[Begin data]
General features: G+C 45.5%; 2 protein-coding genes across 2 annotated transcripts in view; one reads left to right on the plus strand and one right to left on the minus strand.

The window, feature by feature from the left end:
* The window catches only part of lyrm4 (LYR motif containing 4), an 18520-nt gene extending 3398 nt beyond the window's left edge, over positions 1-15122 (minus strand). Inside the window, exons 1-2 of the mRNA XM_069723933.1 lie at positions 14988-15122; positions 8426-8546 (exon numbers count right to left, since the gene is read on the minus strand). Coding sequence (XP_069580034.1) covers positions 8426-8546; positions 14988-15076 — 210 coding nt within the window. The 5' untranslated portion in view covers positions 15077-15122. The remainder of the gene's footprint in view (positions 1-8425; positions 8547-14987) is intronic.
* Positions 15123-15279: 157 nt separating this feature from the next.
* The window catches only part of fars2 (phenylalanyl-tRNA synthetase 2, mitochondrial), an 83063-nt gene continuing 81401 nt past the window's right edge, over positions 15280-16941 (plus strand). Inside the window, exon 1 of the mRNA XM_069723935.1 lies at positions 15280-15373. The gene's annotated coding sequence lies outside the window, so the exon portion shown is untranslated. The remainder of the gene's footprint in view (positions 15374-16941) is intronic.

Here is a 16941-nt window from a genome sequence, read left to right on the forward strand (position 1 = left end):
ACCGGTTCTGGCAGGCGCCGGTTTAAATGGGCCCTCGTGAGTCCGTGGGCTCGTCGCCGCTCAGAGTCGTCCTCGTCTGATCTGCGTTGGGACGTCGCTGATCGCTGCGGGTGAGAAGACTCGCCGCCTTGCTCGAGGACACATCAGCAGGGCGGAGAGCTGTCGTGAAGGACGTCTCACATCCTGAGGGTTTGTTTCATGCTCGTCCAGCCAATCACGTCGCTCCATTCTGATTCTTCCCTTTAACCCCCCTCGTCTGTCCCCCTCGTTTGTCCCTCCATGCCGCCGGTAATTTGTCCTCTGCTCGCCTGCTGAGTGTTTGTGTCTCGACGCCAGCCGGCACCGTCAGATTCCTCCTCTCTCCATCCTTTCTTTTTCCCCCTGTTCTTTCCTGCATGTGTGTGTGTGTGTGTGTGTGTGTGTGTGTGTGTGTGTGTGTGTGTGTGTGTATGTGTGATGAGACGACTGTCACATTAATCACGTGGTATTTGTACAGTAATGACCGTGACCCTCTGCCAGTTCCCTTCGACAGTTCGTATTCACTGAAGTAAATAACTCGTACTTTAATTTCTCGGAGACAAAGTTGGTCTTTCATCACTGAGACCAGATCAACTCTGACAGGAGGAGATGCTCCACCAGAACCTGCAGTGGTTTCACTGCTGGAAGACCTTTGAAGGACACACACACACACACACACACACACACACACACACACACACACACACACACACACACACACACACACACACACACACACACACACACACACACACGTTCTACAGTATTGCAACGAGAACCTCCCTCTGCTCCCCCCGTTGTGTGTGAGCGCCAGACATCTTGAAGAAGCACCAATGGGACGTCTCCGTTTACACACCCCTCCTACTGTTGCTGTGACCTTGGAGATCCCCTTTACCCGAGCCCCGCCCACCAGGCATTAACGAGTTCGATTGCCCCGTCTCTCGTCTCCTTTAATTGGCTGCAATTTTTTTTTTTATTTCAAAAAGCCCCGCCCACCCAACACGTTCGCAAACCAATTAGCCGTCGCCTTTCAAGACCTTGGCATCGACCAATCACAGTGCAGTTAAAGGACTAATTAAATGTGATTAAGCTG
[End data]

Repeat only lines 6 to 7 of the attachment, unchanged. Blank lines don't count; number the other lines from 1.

Here is a 16941-nt window from a genome sequence, read left to right on the forward strand (position 1 = left end):
ACCGGTTCTGGCAGGCGCCGGTTTAAATGGGCCCTCGTGAGTCCGTGGGCTCGTCGCCGCTCAGAGTCGTCCTCGTCTGATCTGCGTTGGGACGTCGCTGATCGCTGCGGGTGAGAAGACTCGCCGCCTTGCTCGAGGACACATCAGCAGGGCGGAGAGCTGTCGTGAAGGACGTCTCACATCCTGAGGGTTTGTTTCATGCTCGTCCAGCCAATCACGTCGCTCCATTCTGATTCTTCCCTTTAACCCCCCTCGTCTGTCCCCCTCGTTTGTCCCTCCATGCCGCCGGTAATTTGTCCTCTGCTCGCCTGCTGAGTGTTTGTGTCTCGACGCCAGCCGGCACCGTCAGATTCCTCCTCTCTCCATCCTTTCTTTTTCCCCCTGTTCTTTCCTGCATGTGTGTGTGTGTGTGTGTGTGTGTGTGTGTGTGTGTGTGTGTGTGTGTGTGTATGTGTGATGAGACGACTGTCACATTAATCACGTGGTATTTGTACAGTAATGACCGTGACCCTCTGCCAGTTCCCTTCGACAGTTCGTATTCACTGAAGTAAATAACTCGTACTTTAATTTCTCGGAGACAAAGTTGGTCTTTCATCACTGAGACCAGATCAACTCTGACAGGAGGAGATGCTCCACCAGAACCTGCAGTGGTTTCACTGCTGGAAGACCTTTGAAGGACACACACACACACACACACACACACACACACACACACACACACACACACACACACACACACACACACACACACACACACACACACACACACACACGTTCTACAGTATTGCAACGAGAACCTCCCTCTGCTCCCCCCGTTGTGTGTGAGCGCCAGACATCTTGAAGAAGCACCAATGGGACGTCTCCGTTTACACACCCCTCCTACTGTTGCTGTGACCTTGGAGATCCCCTTTACCCGAGCCCCGCCCACCAGGCATTAACGAGTTCGATTGCCCCGTCTCTCGTCTCCTTTAATTGGCTGCAATTTTTTTTTTTATTTCAAAAAGCCCCGCCCACCCAACACGTTCGCAAACCAATTAGCCGTCGCCTTTCAAGACCTTGGCATCGACCAATCACAGTGCAGTTAAAGGACTAATTAAATGTGATTAAGCTG